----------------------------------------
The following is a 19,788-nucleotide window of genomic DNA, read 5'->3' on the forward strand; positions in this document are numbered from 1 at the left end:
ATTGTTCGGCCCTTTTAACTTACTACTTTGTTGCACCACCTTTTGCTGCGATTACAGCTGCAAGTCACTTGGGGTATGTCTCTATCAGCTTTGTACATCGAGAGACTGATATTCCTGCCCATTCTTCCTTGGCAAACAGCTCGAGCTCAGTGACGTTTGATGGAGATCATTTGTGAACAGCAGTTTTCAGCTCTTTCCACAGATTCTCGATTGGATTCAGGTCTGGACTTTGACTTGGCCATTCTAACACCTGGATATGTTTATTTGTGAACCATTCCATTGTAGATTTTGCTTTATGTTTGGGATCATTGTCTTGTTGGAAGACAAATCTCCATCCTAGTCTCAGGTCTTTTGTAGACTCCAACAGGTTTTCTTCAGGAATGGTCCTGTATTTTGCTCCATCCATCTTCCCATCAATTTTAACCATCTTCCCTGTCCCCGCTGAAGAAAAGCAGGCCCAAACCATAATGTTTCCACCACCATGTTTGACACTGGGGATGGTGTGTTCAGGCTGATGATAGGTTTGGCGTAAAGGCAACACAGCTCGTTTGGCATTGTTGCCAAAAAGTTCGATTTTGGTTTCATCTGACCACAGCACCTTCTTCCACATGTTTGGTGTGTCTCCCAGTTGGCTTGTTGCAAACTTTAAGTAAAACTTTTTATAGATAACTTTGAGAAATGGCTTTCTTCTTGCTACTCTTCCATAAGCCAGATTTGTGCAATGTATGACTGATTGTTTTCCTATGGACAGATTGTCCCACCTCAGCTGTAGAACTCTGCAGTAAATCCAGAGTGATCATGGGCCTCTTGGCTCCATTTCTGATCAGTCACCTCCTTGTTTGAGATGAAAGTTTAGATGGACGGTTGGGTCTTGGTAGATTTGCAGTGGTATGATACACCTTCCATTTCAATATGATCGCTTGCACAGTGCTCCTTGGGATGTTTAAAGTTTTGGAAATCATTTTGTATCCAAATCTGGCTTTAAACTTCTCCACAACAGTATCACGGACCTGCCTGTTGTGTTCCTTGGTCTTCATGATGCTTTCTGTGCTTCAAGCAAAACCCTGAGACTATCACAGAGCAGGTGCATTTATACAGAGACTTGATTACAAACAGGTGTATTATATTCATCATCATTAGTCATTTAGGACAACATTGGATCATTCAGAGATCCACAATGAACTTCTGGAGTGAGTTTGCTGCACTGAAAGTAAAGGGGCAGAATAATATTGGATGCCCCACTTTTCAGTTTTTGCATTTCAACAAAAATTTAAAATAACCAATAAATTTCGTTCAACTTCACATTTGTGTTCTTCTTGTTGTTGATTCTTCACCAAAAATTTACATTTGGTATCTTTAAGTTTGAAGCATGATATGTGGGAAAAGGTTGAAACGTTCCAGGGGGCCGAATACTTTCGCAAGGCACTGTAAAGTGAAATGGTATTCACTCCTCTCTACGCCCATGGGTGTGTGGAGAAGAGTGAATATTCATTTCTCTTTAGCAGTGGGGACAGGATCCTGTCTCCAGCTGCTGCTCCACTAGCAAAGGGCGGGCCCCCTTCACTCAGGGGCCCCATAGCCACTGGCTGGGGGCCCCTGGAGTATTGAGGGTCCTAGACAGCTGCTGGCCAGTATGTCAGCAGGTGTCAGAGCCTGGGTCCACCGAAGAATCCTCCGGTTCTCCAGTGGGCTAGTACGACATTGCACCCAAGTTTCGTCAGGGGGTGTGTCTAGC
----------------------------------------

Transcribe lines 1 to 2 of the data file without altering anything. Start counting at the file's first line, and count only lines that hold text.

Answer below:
The following is a 19,788-nucleotide window of genomic DNA, read 5'->3' on the forward strand; positions in this document are numbered from 1 at the left end:
ATTGTTCGGCCCTTTTAACTTACTACTTTGTTGCACCACCTTTTGCTGCGATTACAGCTGCAAGTCACTTGGGGTATGTCTCTATCAGCTTTGTACATCGAGAGACTGATATTCCTGCCCATTCTTCCTTGGCAAACAGCTCGAGCTCAGTGACGTTTGATGGAGATCATTTGTGAACAGCAGTTTTCAGCTCTTTCCACAGATTCTCGATTGGATTCAGGTCTGGACTTTGACTTGGCCATTCTAACACCTGGATATGTTTATTTGTGAACCATTCCATTGTAGATTTTGCTTTATGTTTGGGATCATTGTCTTGTTGGAAGACAAATCTCCATCCTAGTCTCAGGTCTTTTGTAGACTCCAACAGGTTTTCTTCAGGAATGGTCCTGTATTTTGCTCCATCCATCTTCCCATCAATTTTAACCATCTTCCCTGTCCCCGCTGAAGAAAAGCAGGCCCAAACCATAATGTTTCCACCACCATGTTTGACACTGGGGATGGTGTGTTCAGGCTGATGATAGGTTTGGCGTAAAGGCAACACAGCTCGTTTGGCATTGTTGCCAAAAAGTTCGATTTTGGTTTCATCTGACCACAGCACCTTCTTCCACATGTTTGGTGTGTCTCCCAGTTGGCTTGTTGCAAACTTTAAGTAAAACTTTTTATAGATAACTTTGAGAAATGGCTTTCTTCTTGCTACTCTTCCATAAGCCAGATTTGTGCAATGTATGACTGATTGTTTTCCTATGGACAGATTGTCCCACCTCAGCTGTAGAACTCTGCAGTAAATCCAGAGTGATCATGGGCCTCTTGGCTCCATTTCTGATCAGTCACCTCCTTGTTTGAGATGAAAGTTTAGATGGACGGTTGGGTCTTGGTAGATTTGCAGTGGTATGATACACCTTCCATTTCAATATGATCGCTTGCACAGTGCTCCTTGGGATGTTTAAAGTTTTGGAAATCATTTTGTATCCAAATCTGGCTTTAAACTTCTCCACAACAGTATCACGGACCTGCCTGTTGTGTTCCTTGGTCTTCATGATGCTTTCTGTGCTTCAAGCAAAACCCTGAGACTATCACAGAGCAGGTGCATTTATACAGAGACTTGATTACAAACAGGTGTATTATATTCATCATCATTAGTCATTTAGGACAACATTGGATCATTCAGAGATCCACAATGAACTTCTGGAGTGAGTTTGCTGCACTGAAAGTAAAGGGGCAGAATAATATTGGATGCCCCACTTTTCAGTTTTTGCATTTCAACAAAAATTTAAAATAACCAATAAATTTCGTTCAACTTCACATTTGTGTTCTTCTTGTTGTTGATTCTTCACCAAAAATTTACATTTGGTATCTTTAAGTTTGAAGCATGATATGTGGGAAAAGGTTGAAACGTTCCAGGGGGCCGAATACTTTCGCAAGGCACTGTAAAGTGAAATGGTATTCACTCCTCTCTACGCCCATGGGTGTGTGGAGAAGAGTGAATATTCATTTCTCTTTAGCAGTGGGGACAGGATCCTGTCTCCAGCTGCTGCTCCACTAGCAAAGGGCGGGCCCCCTTCACTCAGGGGCCCCATAGCCACTGGCTGGGGGCCCCTGGAGTATTGAGGGTCCTAGACAGCTGCTGGCCAGTATGTCAGCAGGTGTCAGAGCCTGGGTCCACCGAAGAATCCTCCGGTTCTCCAGTGGGCTAGTACGACATTGCACCCAAGTTTCGTCAGGGGGTGTGTCTAGC